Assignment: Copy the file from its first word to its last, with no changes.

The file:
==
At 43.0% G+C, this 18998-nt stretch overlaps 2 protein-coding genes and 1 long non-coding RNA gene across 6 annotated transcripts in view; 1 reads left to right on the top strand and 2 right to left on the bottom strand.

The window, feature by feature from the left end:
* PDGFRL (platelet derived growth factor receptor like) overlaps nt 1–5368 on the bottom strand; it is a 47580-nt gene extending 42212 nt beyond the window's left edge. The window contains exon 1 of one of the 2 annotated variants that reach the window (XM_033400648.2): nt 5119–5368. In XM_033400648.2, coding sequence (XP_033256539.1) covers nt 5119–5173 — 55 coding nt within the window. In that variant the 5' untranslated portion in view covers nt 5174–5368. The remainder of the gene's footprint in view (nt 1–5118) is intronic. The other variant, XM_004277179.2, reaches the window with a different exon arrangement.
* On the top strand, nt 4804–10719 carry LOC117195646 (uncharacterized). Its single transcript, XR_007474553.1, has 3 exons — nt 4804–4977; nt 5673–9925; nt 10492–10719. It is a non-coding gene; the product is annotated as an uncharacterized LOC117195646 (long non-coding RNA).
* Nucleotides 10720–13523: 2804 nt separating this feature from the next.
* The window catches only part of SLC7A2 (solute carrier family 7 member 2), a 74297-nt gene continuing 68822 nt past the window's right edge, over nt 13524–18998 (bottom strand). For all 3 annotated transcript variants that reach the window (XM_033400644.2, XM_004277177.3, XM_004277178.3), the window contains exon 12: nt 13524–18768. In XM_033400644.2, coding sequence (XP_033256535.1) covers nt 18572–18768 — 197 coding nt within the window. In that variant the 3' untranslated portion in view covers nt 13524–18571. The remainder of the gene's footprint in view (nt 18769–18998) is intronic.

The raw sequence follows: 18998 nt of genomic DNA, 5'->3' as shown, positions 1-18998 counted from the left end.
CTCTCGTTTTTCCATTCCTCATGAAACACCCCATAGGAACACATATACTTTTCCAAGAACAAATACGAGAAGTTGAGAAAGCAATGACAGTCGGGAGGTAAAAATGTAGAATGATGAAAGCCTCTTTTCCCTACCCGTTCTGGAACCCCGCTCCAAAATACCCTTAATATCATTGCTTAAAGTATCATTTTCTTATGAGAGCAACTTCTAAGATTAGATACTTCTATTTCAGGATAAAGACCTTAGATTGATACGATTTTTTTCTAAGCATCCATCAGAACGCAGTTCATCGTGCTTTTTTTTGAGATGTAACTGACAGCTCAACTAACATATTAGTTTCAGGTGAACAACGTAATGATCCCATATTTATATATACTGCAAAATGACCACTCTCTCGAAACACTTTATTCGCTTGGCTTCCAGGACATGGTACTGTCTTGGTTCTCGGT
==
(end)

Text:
At 43.0% G+C, this 18998-nt stretch overlaps 2 protein-coding genes and 1 long non-coding RNA gene across 6 annotated transcripts in view; 1 reads left to right on the top strand and 2 right to left on the bottom strand.

The window, feature by feature from the left end:
* PDGFRL (platelet derived growth factor receptor like) overlaps nt 1–5368 on the bottom strand; it is a 47580-nt gene extending 42212 nt beyond the window's left edge. The window contains exon 1 of one of the 2 annotated variants that reach the window (XM_033400648.2): nt 5119–5368. In XM_033400648.2, coding sequence (XP_033256539.1) covers nt 5119–5173 — 55 coding nt within the window. In that variant the 5' untranslated portion in view covers nt 5174–5368. The remainder of the gene's footprint in view (nt 1–5118) is intronic. The other variant, XM_004277179.2, reaches the window with a different exon arrangement.
* On the top strand, nt 4804–10719 carry LOC117195646 (uncharacterized). Its single transcript, XR_007474553.1, has 3 exons — nt 4804–4977; nt 5673–9925; nt 10492–10719. It is a non-coding gene; the product is annotated as an uncharacterized LOC117195646 (long non-coding RNA).
* Nucleotides 10720–13523: 2804 nt separating this feature from the next.
* The window catches only part of SLC7A2 (solute carrier family 7 member 2), a 74297-nt gene continuing 68822 nt past the window's right edge, over nt 13524–18998 (bottom strand). For all 3 annotated transcript variants that reach the window (XM_033400644.2, XM_004277177.3, XM_004277178.3), the window contains exon 12: nt 13524–18768. In XM_033400644.2, coding sequence (XP_033256535.1) covers nt 18572–18768 — 197 coding nt within the window. In that variant the 3' untranslated portion in view covers nt 13524–18571. The remainder of the gene's footprint in view (nt 18769–18998) is intronic.

The raw sequence follows: 18998 nt of genomic DNA, 5'->3' as shown, positions 1-18998 counted from the left end.
CTCTCGTTTTTCCATTCCTCATGAAACACCCCATAGGAACACATATACTTTTCCAAGAACAAATACGAGAAGTTGAGAAAGCAATGACAGTCGGGAGGTAAAAATGTAGAATGATGAAAGCCTCTTTTCCCTACCCGTTCTGGAACCCCGCTCCAAAATACCCTTAATATCATTGCTTAAAGTATCATTTTCTTATGAGAGCAACTTCTAAGATTAGATACTTCTATTTCAGGATAAAGACCTTAGATTGATACGATTTTTTTCTAAGCATCCATCAGAACGCAGTTCATCGTGCTTTTTTTTGAGATGTAACTGACAGCTCAACTAACATATTAGTTTCAGGTGAACAACGTAATGATCCCATATTTATATATACTGCAAAATGACCACTCTCTCGAAACACTTTATTCGCTTGGCTTCCAGGACATGGTACTGTCTTGGTTCTCGGT